On Mon­day, about 7,000 pre?K and spe­cial edu­ca­tion teach­ers and staff were expect­ed to return to school build­ings, with their stu­dents set to return next week. Although CPS is threat­en­ing to dis­ci­pline edu­ca­tors who refuse to return in-per­son, about 40 per­cent did not reen­ter school build­ings on Monday. 

At Brentano Math and Sci­ence Acad­e­my in Logan Square, teach­ers and staff who had been told to report inside the build­ing on Mon­day instead set up tables and lap­tops in the school’s out­door court­yard, where they held remote learn­ing ses­sions all day in below-freez­ing temperatures.

“One of our biggest respon­si­bil­i­ties is to pro­tect, to guide and to advo­cate for our stu­dents at all times. This means we need to work to ensure their safe­ty, the qual­i­ty of their edu­ca­tion and to set an exam­ple by stand­ing up for our own health and safe­ty too,” said Annie Kel­logg, a spe­cial edu­ca­tion preschool teacher at Brentano.

“We work hard to attain our stu­dents’ trust. This can take weeks and months,” Claire Colt, a social work­er at Brentano, explained. ?“Now because of the anx­i­ety and uncer­tain­ty caused by CPS reopen­ing schools to in-per­son instruc­tion at the height of the pan­dem­ic, there is a chance these rela­tion­ships may be disrupted…This means more loss­es for our stu­dents, pre­cise­ly at a time when they need as much sta­bil­i­ty as possible.”

Accord­ing to a CTU sur­vey, 69 per­cent of edu­ca­tors who chose to return to school build­ings on Mon­day report­ed poor con­di­tions, lack of PPE and inad­e­quate air fil­ters for class­rooms. Light­foot and CPS CEO Jan­ice K. Jack­son post­ed pho­tos on Twit­ter of their vis­it to two ele­men­tary schools?—?but reporters were not invit­ed to these events, nor were they on the mayor’s pub­lic schedule.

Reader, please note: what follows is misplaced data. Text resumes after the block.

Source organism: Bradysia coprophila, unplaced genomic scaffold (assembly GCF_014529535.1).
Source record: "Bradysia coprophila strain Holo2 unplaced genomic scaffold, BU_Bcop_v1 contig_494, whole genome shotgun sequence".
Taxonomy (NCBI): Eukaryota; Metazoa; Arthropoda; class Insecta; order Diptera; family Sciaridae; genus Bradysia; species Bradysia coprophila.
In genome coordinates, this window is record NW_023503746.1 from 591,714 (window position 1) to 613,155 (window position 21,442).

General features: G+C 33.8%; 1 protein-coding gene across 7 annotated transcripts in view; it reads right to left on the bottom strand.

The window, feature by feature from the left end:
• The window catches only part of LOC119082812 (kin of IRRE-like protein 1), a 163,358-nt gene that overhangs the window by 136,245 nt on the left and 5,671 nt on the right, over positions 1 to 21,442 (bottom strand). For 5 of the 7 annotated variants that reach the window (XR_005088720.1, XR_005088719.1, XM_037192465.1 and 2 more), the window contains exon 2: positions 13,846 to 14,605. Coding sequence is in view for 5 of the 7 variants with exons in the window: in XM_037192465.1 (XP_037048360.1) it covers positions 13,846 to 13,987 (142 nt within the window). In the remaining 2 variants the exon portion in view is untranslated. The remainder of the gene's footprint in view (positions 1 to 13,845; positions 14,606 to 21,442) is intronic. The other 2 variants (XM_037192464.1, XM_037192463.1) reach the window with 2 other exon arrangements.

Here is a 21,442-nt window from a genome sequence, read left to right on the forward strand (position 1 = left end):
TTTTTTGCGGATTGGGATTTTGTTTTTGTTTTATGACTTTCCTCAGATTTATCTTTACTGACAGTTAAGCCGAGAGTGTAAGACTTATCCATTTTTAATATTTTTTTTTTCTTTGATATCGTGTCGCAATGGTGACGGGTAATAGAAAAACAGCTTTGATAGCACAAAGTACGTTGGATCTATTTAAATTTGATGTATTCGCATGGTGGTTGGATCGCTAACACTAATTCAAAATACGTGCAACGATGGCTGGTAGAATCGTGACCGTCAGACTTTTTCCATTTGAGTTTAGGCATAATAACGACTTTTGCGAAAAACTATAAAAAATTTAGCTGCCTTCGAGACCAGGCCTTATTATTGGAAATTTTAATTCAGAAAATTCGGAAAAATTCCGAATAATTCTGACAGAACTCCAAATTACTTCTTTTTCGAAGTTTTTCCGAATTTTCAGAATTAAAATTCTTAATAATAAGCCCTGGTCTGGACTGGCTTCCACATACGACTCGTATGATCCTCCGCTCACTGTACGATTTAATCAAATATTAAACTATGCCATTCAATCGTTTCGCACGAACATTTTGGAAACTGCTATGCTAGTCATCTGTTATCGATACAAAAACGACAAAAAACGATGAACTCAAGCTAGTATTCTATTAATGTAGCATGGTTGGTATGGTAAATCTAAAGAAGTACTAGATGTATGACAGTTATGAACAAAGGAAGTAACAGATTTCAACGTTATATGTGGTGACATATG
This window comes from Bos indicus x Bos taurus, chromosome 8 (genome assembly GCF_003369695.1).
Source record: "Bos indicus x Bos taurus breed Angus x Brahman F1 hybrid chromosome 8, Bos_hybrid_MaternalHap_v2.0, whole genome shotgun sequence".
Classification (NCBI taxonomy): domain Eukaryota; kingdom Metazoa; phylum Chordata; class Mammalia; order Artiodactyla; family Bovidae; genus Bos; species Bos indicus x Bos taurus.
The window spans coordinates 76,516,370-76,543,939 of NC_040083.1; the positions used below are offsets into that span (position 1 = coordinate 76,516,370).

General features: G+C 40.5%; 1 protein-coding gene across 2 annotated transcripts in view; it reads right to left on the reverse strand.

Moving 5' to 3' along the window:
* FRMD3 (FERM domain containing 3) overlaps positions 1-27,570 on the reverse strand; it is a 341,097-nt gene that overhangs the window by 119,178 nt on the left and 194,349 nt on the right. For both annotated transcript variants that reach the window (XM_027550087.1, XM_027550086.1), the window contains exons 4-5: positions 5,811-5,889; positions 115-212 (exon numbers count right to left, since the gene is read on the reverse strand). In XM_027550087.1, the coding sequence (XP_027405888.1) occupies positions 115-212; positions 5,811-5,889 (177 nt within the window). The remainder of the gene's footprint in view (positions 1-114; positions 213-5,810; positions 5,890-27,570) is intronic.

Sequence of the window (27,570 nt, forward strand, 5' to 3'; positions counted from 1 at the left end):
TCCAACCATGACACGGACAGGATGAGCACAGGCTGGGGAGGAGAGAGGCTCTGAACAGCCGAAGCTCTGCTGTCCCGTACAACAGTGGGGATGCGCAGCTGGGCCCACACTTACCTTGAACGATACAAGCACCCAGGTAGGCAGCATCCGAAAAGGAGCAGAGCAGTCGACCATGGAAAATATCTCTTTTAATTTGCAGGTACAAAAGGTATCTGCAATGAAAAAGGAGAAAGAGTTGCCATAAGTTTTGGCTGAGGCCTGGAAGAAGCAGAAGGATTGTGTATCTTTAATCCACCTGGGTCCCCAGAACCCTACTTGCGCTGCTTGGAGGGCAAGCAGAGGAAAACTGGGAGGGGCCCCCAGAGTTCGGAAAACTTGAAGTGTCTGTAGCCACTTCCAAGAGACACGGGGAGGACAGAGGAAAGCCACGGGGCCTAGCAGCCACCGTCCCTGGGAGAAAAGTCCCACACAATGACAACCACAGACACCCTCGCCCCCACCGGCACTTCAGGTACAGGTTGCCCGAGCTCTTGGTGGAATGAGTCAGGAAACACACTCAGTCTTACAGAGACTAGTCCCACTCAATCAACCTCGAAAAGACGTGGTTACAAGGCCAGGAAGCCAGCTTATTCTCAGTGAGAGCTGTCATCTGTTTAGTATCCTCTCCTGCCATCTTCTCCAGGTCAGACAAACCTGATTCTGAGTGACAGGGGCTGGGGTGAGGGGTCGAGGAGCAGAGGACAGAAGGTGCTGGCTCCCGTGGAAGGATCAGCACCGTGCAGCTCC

The CTU is demand­ing clear pub­lic health cri­te­ria for reopen­ing schools, specif­i­cal­ly that in-per­son learn­ing only resume when Chicago’s test pos­i­tiv­i­ty rate is below 3 per­cent. The city’s cur­rent pos­i­tiv­i­ty rate is over 10per­cent and rising. 

“They didn’t go by any met­rics or any data, they went by a date,” Alder­man Car­los Ramirez-Rosa said of CPS’s reopen­ing plan. ?“And they picked a date that comes right after a peri­od of time when peo­ple were gath­er­ing indoors and spread­ing coro­n­avirus to each oth­er dur­ing Christ­mas and New Year’s.”

A major point of con­tention between the union and CPS has been the school district’s insis­tence that it can uni­lat­er­al­ly impose a reopen­ing plan with­out first reach­ing a nego­ti­at­ed agree­ment with the CTU. Last month, the Illi­nois Edu­ca­tion­al Labor Rela­tions Board denied the union’s motion for an injunc­tion on the cur­rent reopen­ing plan, but an admin­is­tra­tive judge will hear the case at the end of this month.

“It’s not going to work if the dis­trict sim­ply con­tin­ues dic­tat­ing to us and doesn’t sit at the table and lis­ten to the peo­ple who are most on the ground, who know most about what the spe­cif­ic con­di­tions are like in build­ings,” Sharkey explained.

“We need more than what we are receiv­ing in this moment,” Davis Gates said. ?“And it should not take a fight that shuts every­thing down to get those things.”

This blog originally appeared at In These Times on January 5, 2021. Reprinted with permission.

About the Author: Jeff Schuhrke has been a Work­ing In These Times con­trib­u­tor since 2013. He has a Ph.D. in His­to­ry from the Uni­ver­si­ty of Illi­nois at Chica­go and a Master’s in Labor Stud­ies from UMass Amherst.